Funerus – Reduced to Sludge

September 20, 2013 –
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funerus-reduced_to_sludgeComing from the tradition of thunderous American death metal that incorporates doom passages, Funerus write European-style melodies through their songs and as a result create an architecture of moods that gives us song a distinct presence.

Reduced to Sludge uses rolling rhythm riffs, upset by longer fretboard-walking riffs that set up a more complex rhythmic expectation, and then as these riffs repeat modifies them to bring out a melody. Often this is a simple riff that, like a rebuttal, speaks back to the verse-chorus arrangement and expands its two and three notes into a whole melodic phrase.

Funerus shows its influences strongly from all over the map. The easy ones to pick out are Asphyx, Cianide and Entombed, and it’s foolish to expect this band to avoid some influence from Incantation from which its guitarist is loaned. Its faster riffs are simpler and evoke more of a NYDM feel, while its phrasal riffs sound more like the Incantation-Revenant-Profanatica-Demoncy spectrum of cavernous occult doom-death.

While Reduced to Slude demonstrates a range of powerful death metal riff archetypes, its vocals emerge straight from the early days of death metal, sounding both gruff and breathless without being fully guttural while also avoiding the rasp of black metal. These guide the onslaught of riffs when intense, and as it slows the textures meld, creating a sonic veil from which the listener gradually emerges.

Although Funerus stays with a classic death metal sound and thus does not offer a quirky or unexpected aesthetic, the result is that Funerus stays true to its roots and has a voice it is comfortable with. The result is an album of shorter songs that feel like longer songs, and despite being rudimentary and using similar techniques, avoid boredom by staying true to their essential mission of creating a dark and thunderous mood.

Jill Funerus diagnosed with heart attack

September 5, 2013 –

jill_funerusJill Funerus, wife and bandmate of Ibex Moon label head and Incantation guitarist John McEntee, and composer of songs for Funerus along with McEntee and Sam Inzerra on drums, has been diagnosed with a heart attack in response to recent health problems.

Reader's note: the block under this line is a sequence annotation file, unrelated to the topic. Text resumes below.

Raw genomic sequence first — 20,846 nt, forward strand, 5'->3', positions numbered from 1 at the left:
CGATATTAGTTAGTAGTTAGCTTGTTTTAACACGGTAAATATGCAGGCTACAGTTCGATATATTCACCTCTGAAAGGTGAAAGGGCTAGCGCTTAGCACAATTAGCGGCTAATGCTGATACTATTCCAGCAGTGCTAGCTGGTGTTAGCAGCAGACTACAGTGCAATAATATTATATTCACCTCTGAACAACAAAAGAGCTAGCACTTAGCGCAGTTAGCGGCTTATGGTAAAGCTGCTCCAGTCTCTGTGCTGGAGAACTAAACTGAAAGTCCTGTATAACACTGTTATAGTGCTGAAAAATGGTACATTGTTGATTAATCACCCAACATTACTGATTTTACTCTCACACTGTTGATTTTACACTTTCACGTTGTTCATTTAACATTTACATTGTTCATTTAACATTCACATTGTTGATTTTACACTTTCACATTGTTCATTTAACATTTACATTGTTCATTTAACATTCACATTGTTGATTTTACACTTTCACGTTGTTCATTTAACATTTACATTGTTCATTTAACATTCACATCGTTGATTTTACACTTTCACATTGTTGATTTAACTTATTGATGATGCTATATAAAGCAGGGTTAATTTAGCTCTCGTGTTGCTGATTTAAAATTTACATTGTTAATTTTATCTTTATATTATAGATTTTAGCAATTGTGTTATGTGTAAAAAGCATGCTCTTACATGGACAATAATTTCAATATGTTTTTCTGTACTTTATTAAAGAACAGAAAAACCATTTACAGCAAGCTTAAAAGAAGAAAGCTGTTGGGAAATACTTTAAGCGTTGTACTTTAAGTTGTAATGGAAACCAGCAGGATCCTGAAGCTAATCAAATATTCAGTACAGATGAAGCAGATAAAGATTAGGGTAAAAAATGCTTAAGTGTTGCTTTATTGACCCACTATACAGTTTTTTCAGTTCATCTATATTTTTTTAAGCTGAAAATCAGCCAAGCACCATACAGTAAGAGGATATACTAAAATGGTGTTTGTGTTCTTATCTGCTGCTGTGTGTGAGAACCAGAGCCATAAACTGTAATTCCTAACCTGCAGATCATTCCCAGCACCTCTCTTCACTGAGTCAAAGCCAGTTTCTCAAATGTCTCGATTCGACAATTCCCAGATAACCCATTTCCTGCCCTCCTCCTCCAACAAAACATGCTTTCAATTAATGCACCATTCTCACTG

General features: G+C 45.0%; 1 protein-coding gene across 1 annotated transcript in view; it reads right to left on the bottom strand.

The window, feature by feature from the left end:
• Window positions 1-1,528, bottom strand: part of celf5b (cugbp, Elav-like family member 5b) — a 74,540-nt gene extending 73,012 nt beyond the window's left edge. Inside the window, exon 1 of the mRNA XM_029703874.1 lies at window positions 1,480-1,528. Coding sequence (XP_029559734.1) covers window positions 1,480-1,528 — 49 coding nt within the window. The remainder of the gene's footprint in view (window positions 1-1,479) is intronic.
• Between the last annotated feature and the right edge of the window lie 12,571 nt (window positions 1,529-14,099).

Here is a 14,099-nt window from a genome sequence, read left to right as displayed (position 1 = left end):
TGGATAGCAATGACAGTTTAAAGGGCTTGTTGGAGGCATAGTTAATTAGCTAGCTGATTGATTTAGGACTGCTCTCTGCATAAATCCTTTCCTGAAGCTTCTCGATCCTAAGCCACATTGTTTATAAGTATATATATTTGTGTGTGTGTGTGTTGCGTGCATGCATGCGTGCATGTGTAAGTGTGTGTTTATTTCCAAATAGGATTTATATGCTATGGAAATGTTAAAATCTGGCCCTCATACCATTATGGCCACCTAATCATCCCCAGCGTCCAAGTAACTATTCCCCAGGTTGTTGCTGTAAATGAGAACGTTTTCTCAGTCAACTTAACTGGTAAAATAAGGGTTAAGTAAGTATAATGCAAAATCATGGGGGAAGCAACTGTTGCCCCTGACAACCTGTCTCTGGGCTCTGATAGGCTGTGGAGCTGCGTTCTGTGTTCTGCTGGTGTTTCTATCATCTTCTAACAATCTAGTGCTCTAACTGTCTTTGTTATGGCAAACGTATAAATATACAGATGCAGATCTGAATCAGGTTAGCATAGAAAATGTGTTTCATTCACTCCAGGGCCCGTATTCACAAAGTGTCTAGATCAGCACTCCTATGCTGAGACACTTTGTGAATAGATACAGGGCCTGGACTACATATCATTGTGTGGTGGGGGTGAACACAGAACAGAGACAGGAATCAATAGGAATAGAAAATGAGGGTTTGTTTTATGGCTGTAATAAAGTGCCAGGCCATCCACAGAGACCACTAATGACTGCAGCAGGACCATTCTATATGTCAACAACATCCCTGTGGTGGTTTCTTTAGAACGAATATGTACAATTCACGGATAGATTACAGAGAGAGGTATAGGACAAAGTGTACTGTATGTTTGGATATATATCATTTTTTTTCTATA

Funerus began in the early 1990s in Pennsylvania as a Swedish death metal-influenced doom-death band. Jill Daily, who uses the stage name Jill Funerus, went on to become the bassist for this band influenced by Entombed, Bolt Thrower, Obituary and Carcass.

After terminating in 1994, the band resurrected itself with a new line-up in the early 2000s, and with the help of John McEntee (Ibex Moon/Incantation), rose again in a new form and began gigging. The band are known for being professional and easy-going at the same time, in addition to making crushing grinding doomy music.

Our thoughts are will Jill, John and their family and friends at this time.

Krypts – Unending Degradation

June 17, 2013 –

krypts-unending_degradationDoom metal isn’t a genre, but a palette of moods. Since doom metal itself varies all over the place in tempo, it doesn’t make sense to look at the first rhythm on an album, but instead to grasp the overall feel.

Unending Degradation is a heck of a doom metal album. It is structured like doom metal in that tracks are based around a riff and a return to its theme, building with harmony and rhythm a plodding expectation that is both welcome when it is gratified, and gradually grinding us into the ground. Behind it is the science of the four-note minor key melody.

Someone tossed this to me and said, “Hey, check out this old school death metal,” but I think he was very, very high. This isn’t death metal at all; it’s doom-death, but its heart is doom metal. These tunes plod, trudge, dirge and resonate. The music doesn’t get any faster than the first Cathedral EP. The majority of it is radiantly dark and slow, and repetitive.

I wouldn’t expect old school death metal. There’s no riff Jenga here. There’s layers of variants on a theme producing a mood more like an ambient band or techno than death metal. But if you like the old school dark and doomy, this album full of catchy melodies and churning rhythms should satisfy.